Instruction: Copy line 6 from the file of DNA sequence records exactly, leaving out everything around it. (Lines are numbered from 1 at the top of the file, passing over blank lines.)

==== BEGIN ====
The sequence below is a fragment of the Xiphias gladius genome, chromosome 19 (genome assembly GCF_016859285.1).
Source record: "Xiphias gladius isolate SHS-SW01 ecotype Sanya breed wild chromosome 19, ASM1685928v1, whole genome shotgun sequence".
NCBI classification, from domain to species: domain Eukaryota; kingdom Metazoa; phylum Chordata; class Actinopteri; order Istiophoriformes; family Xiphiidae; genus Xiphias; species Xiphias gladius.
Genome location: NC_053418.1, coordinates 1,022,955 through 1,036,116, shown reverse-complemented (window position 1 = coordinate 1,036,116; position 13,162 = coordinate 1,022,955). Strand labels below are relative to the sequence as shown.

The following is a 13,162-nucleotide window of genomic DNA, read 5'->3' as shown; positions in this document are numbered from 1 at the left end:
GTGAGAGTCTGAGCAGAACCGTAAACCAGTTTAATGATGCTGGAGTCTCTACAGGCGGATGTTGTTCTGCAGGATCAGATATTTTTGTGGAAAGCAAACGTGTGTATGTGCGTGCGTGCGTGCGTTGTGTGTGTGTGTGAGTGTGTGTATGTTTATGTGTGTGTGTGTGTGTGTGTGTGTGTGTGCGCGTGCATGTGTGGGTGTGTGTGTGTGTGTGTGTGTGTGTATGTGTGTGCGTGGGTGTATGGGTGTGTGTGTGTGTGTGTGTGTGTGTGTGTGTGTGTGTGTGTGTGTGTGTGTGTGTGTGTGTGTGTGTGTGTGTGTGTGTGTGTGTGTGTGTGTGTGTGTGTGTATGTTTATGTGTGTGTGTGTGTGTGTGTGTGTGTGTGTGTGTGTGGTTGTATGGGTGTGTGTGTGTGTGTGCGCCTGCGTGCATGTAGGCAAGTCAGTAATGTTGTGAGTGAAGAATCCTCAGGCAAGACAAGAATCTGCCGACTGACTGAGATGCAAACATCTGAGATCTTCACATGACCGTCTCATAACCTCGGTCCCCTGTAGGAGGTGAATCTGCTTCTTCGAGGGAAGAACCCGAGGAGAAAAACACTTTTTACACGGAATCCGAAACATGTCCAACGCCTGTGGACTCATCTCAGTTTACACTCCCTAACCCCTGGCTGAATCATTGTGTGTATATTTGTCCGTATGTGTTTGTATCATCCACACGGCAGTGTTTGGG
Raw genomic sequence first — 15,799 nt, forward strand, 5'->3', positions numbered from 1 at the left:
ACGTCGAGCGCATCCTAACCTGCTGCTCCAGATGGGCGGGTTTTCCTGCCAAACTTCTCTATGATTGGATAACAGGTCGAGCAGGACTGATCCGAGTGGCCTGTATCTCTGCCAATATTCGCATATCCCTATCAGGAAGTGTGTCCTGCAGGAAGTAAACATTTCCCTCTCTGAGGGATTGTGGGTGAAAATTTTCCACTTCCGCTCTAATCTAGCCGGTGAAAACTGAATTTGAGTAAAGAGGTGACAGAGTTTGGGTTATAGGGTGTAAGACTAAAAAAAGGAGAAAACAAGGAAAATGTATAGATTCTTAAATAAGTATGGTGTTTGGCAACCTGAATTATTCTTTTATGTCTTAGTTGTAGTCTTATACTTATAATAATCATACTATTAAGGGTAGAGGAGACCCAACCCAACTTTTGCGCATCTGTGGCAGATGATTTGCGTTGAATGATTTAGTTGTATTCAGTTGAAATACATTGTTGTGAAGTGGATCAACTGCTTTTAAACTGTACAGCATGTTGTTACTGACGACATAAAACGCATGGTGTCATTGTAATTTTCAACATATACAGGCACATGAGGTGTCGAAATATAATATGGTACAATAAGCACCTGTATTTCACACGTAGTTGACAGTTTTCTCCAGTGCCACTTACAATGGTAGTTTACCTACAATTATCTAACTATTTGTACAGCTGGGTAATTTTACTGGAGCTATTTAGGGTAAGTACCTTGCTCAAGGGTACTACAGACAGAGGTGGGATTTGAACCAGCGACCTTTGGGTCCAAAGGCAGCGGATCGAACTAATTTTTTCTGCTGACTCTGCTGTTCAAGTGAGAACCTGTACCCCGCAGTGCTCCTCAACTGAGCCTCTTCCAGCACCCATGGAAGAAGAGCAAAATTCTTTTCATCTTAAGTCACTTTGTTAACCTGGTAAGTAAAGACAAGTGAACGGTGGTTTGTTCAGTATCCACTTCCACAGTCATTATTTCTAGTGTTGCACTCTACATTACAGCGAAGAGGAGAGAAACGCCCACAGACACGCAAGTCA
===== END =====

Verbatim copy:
GTGAGAGTCTGAGCAGAACCGTAAACCAGTTTAATGATGCTGGAGTCTCTACAGGCGGATGTTGTTCTGCAGGATCAGATATTTTTGTGGAAAGCAAACGTGTGTATGTGCGTGCGTGCGTGCGTTGTGTGTGTGTGTGAGTGTGTGTATGTTTATGTGTGTGTGTGTGTGTGTGTGTGTGTGTGCGCGTGCATGTGTGGGTGTGTGTGTGTGTGTGTGTGTGTGTATGTGTGTGCGTGGGTGTATGGGTGTGTGTGTGTGTGTGTGTGTGTGTGTGTGTGTGTGTGTGTGTGTGTGTGTGTGTGTGTGTGTGTGTGTGTGTGTGTGTGTGTGTGTGTGTGTGTGTGTGTGTATGTTTATGTGTGTGTGTGTGTGTGTGTGTGTGTGTGTGTGTGTGGTTGTATGGGTGTGTGTGTGTGTGTGCGCCTGCGTGCATGTAGGCAAGTCAGTAATGTTGTGAGTGAAGAATCCTCAGGCAAGACAAGAATCTGCCGACTGACTGAGATGCAAACATCTGAGATCTTCACATGACCGTCTCATAACCTCGGTCCCCTGTAGGAGGTGAATCTGCTTCTTCGAGGGAAGAACCCGAGGAGAAAAACACTTTTTACACGGAATCCGAAACATGTCCAACGCCTGTGGACTCATCTCAGTTTACACTCCCTAACCCCTGGCTGAATCATTGTGTGTATATTTGTCCGTATGTGTTTGTATCATCCACACGGCAGTGTTTGGG